Style

How Protest Tee Shirts Are Sparking A New Wave Of Consumer Awareness

Getty Image

Fashion has always been political, and the protest tee has been a staple in closets around the world for decades. Vivenne Westwood used tee shirts to promote anarchy and spark a British punk rebellion in the 70s and 80s. Katherine Hamnett pushed political agendas and advocated for worthy causes with bold block lettering. If first impressions are everything and clothes tell a story, shirts emblazoned with slogans are a way to let the world know what you stand for without saying a word.

Like any other popular clothing item, protest tees were always due for a comeback. But their recent revival says more about our social and political climate than it does about cyclical fashion trends.

“It was just this moment of like, ‘Wow, fuck you.’”

That’s how Amanda Brinkman explains her inspiration for the most visible protest tee of 2016. Brinkman’s “Nasty Woman” shirt came after the art curator decided to vent her frustrations during the presidential debates by experimenting with her newfound love of graphic design.

Brinkman took the slur Donald Trump directed towards opponent Hillary Clinton and put her own cheeky spin on it – wrapping the insult in a pink heart on a plain white tee.

“For me, that was an even bigger fuck you,” she says. “I’m going to make this fun and sweet and you can go fuck yourself.”

After posting the design on her shop Google Ghost, Brinkman shared it on Instagram, and woke up to over 20,000 emails and the news that the story of her shirt had been picked up by New York Magazine and Teen Vogue. She’d officially gone viral.

This story isn’t particularly uncommon in the Trump Era. From Etsy shop owners to sellers on sites like Redbubble and Tee Spring, savvy designers and budding brands have been capitalizing on the outrage our president stirs up.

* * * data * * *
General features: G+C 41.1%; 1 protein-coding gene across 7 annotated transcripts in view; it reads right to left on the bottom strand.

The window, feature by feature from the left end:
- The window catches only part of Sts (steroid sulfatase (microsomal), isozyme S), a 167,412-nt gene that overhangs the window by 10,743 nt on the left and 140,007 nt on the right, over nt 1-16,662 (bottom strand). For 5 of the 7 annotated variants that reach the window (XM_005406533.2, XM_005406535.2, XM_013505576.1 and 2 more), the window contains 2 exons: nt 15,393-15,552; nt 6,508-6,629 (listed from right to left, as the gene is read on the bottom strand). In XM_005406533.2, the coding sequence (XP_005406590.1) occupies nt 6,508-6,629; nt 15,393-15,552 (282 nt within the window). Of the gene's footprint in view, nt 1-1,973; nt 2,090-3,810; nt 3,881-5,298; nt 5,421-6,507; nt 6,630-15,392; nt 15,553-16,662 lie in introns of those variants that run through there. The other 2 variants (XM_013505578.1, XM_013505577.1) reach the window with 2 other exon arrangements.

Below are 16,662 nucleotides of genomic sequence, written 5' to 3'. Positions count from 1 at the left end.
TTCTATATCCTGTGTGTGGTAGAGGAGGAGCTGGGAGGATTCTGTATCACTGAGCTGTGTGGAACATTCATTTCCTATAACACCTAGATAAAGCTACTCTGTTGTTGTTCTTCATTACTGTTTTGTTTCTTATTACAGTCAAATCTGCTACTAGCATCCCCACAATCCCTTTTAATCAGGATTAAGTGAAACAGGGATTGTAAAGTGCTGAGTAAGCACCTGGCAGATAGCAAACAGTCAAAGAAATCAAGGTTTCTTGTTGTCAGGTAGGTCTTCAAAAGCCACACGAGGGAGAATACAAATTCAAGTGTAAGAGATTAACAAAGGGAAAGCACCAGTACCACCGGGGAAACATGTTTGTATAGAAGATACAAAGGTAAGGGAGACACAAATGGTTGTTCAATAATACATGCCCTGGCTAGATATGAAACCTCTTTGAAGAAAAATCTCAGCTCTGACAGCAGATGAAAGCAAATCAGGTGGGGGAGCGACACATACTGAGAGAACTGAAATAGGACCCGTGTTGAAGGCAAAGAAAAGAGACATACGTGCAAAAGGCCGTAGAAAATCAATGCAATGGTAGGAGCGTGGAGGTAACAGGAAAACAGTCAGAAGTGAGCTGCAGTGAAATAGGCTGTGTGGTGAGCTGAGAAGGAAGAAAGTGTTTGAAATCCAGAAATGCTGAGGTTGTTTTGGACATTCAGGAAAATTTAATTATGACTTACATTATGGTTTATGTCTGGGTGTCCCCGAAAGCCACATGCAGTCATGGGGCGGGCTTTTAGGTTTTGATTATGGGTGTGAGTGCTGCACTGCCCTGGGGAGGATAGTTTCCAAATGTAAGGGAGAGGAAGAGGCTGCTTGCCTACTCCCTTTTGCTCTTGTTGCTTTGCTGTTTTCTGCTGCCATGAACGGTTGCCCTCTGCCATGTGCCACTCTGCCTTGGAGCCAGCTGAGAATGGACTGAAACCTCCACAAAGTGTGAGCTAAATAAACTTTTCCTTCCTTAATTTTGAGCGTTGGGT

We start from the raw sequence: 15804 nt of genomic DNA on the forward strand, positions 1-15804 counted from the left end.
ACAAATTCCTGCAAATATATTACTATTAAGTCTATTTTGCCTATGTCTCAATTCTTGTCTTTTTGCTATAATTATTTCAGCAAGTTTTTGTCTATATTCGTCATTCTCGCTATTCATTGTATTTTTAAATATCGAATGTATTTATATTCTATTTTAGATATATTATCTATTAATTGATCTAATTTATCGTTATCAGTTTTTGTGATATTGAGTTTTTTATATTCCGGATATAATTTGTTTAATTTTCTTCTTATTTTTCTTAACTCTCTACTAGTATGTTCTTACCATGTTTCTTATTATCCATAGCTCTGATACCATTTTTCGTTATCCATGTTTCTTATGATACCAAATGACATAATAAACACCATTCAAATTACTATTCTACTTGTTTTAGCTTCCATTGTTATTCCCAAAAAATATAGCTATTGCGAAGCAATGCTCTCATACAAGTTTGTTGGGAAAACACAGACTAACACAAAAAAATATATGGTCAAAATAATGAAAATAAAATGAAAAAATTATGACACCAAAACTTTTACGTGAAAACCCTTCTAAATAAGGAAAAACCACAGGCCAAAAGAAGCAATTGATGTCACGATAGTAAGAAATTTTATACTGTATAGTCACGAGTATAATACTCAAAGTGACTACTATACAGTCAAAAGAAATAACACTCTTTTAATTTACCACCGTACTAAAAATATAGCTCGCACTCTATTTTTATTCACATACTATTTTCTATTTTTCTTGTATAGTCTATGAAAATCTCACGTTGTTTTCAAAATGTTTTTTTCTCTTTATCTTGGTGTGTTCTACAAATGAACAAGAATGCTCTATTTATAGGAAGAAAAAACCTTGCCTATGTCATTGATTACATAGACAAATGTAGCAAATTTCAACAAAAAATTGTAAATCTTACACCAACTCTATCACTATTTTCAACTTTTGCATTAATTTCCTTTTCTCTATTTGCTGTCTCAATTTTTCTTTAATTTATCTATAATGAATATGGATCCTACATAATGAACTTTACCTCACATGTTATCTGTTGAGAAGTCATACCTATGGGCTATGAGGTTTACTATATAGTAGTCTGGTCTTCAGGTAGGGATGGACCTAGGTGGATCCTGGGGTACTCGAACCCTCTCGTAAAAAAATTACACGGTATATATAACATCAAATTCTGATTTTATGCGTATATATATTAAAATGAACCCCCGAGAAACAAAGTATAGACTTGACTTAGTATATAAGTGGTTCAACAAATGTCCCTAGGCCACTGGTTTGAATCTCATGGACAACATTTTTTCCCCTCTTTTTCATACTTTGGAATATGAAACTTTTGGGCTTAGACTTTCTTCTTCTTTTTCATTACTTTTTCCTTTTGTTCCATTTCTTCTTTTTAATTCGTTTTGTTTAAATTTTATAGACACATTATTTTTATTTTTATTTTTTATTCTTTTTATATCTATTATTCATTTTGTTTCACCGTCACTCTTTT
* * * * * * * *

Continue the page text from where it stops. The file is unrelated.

Redbubble CEO Martin Hosking notes that the website currently houses more than 33,000 Trump-related images on retail items — with covfefe causing a recent spike in that number.

“About 40% of all sales come from works that are less than one year old,” he says. “Political memes are one of the drivers of sales.”

Dawnn Karen, a fashion psychology expert at the Fashion Institute of Technology says that the polarization our president stirs up has left people more comfortable sharing political views.

“People are being a bit more fearless with their political decisions,” she says. “They also want to belong, to have a sense of community. If they wear a shirt that says, ‘Black Lives Matter,’ they want people to know, ‘Hey, I belong to this community.’

But these opportunities to connect to like-minded people and share allegiances don’t come without a cost.

Catwalk Campaign Promises

Getty Image

This year, New York Fashion Week felt more like a political demonstration than the usual parade of silks, chiffons, and cashmere we’ve been treated to in the past. Instead of gilded gowns, oversized coats and velvet pantsuits, models walked down the aisles wearing t-shirts that read “People Are People” and “Feminist AF.” It all seemed well-timed to our current political moment, but the feminist resurgence in haute couture actually began a little earlier.